|Part of the PJ Soles Blogathon on Day of the Woman|
Though it was relatively unknown in my own hometown (all the bad kids were into KISS, normal kids liked Fleetwood Mac), it turns out the music of the Ramones provides the perfect pogo-ready soundtrack to the angsty arsonist years of high school. Their songs infect the entire rhythm of the film, gradually pulling the narrative away from Riff and Co's high school persecution at the hands of scheming Woronov and into total celebration of rock and roll, and in particular, the album Road to Ruin, which Riff Randell plays while relaxing with a joint in her bedroom. She puffs and rocks so righteously that the Ramones even appear... Joey even serenades her in her shower!
While bouncy teen groupies are a fact of life on the road, we nonetheless admire how Randle's almost spiritual devotion to their primitivist rock energy transcends any rote deflowering--she's an incarnation of their music and they know it--it's a two way streak of muse-manship. She's like a punk Mary Magdalene and they become a groovy flotilla of leather jacket Jesuses.
The success of PORKY'S the following year (1980) alas undid the progress of Arkush's holy rock arc, and once again sex and boys were all girls were allowed to think about. Girls were back to becoming objects for smelly hormonal rapey teenage creeps to leer at and try to get drunk (or to slip a "Spanish fly" in her drink). In 1979 they still understood that rock and roll is a holy thing - and rock is itself beyond gender, beyond the phony promises of adolescent biology and American advertising. When sex is sublimated into rock, instead of vice versa, everybody wins!
This is awesome because, without this kind of sublimation, the female adolescent fantasy cannot survive and teenage girls become mired in boytoy mirroring and anti-objectification/prurience dichotomies like LITTLE DARLINGS, FOXES, and FOXFIRE, where every man is abusive, groping, desperate, stalking, a degenerate charmer out to steal their allowance, knock them up, and split to high-five with their boys (GREASE). But not here, baby. Under the Ramones' benevolent primitivist purity, the animus stays safe between the ponies of childhood and the teenage boyfriend. And these Ramones know it, and they're into it. Punk is their unified field, delivering them from harm amidst the chaos they wreak. With perfect love comes freedom from fear. Abuse that trust and you're no longer a rock god, just another sad lecher,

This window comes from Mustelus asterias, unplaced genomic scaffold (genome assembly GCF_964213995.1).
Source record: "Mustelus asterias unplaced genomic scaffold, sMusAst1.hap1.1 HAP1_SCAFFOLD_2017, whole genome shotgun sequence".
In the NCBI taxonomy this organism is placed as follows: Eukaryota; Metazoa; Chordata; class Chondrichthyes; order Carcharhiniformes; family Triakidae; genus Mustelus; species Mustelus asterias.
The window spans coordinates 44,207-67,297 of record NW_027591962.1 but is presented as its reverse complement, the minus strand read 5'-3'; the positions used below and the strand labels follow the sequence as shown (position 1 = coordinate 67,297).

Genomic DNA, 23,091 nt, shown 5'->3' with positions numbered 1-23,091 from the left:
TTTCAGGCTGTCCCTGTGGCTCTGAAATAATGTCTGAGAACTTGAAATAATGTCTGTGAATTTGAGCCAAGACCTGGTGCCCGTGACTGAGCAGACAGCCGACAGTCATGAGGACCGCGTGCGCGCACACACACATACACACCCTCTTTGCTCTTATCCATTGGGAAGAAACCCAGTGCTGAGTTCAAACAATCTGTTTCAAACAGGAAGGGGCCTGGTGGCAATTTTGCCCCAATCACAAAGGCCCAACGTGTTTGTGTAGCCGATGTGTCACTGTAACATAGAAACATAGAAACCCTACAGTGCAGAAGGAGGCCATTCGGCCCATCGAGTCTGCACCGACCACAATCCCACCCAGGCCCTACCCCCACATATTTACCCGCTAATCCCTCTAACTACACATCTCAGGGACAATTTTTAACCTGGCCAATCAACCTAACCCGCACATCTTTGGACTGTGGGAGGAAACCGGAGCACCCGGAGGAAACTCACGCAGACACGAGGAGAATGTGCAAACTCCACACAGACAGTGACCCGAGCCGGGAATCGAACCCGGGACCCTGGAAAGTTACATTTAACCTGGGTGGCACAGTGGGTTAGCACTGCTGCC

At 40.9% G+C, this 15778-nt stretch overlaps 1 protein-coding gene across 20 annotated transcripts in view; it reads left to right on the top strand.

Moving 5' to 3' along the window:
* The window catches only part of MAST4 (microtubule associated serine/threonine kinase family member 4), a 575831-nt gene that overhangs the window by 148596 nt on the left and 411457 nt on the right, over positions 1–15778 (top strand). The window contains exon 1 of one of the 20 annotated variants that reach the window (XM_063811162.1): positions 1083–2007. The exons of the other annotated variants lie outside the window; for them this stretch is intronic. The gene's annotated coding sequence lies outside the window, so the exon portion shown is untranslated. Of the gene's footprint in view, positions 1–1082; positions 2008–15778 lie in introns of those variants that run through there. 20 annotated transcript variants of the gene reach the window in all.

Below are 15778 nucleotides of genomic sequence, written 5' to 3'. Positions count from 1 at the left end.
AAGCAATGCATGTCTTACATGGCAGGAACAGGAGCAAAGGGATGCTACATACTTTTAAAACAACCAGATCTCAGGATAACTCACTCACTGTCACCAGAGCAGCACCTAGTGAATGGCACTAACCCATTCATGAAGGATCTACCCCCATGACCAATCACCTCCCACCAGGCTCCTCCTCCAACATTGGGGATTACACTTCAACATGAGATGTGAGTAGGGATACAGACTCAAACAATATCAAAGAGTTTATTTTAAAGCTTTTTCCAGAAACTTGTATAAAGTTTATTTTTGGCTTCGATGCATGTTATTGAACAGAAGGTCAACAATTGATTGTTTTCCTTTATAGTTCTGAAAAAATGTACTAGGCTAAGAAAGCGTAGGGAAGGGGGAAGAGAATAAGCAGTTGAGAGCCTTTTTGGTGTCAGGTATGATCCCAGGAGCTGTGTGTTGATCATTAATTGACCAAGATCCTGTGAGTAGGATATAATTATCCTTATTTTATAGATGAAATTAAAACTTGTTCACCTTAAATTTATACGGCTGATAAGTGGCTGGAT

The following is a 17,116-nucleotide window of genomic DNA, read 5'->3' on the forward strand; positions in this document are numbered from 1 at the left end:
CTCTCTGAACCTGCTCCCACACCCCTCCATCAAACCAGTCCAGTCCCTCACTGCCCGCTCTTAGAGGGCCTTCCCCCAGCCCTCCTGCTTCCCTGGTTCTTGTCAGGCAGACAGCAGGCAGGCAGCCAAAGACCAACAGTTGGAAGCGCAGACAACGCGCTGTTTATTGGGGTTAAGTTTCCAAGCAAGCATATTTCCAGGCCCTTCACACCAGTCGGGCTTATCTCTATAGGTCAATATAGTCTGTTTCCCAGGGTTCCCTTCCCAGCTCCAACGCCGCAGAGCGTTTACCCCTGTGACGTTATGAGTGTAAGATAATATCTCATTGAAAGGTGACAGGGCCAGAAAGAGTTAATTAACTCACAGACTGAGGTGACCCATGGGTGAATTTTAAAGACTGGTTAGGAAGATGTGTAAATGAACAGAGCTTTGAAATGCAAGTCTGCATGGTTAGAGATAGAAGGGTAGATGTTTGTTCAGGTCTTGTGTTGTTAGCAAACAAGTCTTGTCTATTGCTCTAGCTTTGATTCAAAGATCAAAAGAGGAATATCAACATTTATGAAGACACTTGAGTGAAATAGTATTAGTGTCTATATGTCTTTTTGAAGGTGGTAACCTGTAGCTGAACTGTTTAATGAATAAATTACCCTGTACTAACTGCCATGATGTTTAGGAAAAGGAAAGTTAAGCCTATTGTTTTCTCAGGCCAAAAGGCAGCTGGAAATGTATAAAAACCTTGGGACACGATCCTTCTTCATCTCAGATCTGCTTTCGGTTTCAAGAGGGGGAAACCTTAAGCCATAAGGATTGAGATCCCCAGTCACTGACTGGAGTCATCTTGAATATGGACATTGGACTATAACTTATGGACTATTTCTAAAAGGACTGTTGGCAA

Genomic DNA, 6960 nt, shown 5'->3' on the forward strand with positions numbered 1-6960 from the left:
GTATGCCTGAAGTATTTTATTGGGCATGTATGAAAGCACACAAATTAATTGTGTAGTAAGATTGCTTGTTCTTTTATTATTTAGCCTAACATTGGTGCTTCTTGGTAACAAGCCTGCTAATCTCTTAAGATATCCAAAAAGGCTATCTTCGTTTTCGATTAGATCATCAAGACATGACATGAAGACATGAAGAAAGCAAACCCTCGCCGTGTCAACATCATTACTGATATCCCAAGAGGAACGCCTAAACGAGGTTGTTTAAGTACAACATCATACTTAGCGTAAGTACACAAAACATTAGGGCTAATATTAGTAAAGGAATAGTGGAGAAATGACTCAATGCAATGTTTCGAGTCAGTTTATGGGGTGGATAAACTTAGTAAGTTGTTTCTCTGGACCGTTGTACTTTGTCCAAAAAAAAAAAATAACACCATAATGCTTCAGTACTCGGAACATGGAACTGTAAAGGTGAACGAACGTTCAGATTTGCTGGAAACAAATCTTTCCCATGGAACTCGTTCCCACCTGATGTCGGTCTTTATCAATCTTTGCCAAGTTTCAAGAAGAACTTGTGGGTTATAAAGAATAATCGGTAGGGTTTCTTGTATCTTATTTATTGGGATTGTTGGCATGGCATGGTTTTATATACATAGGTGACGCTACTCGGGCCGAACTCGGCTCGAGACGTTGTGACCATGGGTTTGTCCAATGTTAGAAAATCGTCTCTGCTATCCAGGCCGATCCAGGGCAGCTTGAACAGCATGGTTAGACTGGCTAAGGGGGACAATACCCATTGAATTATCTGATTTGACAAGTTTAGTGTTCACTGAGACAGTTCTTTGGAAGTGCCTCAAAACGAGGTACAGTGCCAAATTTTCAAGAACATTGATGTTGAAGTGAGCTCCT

So what a joy to find this kind of thing in a rock film since--in addition to the verboten celebration of blowing up the school--letting underage high school girls take a shower with mature punk rockers skeeves would raise so many eyebrows today that the laws of self-fulfilling prophecy would take effect. Parents would protest a movie like this before it even came out, then secretly go see it and feel cheated when there's no gang bang.
All of which I say to preface the fact that PJ Soles rocks and if you have problems getting through the first bits of this movie, with ancient Og Oggleby as a school official in a boardroom and all the typical teen sexcom clownery, hold fast. Go pour a drink, and then return to let the rock of the Ramones work its magic. You might end up as I did, bouncing around your living room to their protean punk and PJ's awesome bug-eyed purity while your flatmates look at you with quiet annoyance. But hey, Riff's got a chainsaw with their name on it. Blitzkrieg Bop, and BOOM! Let the falling limbs and gym mats be as an absolving blackened blanket.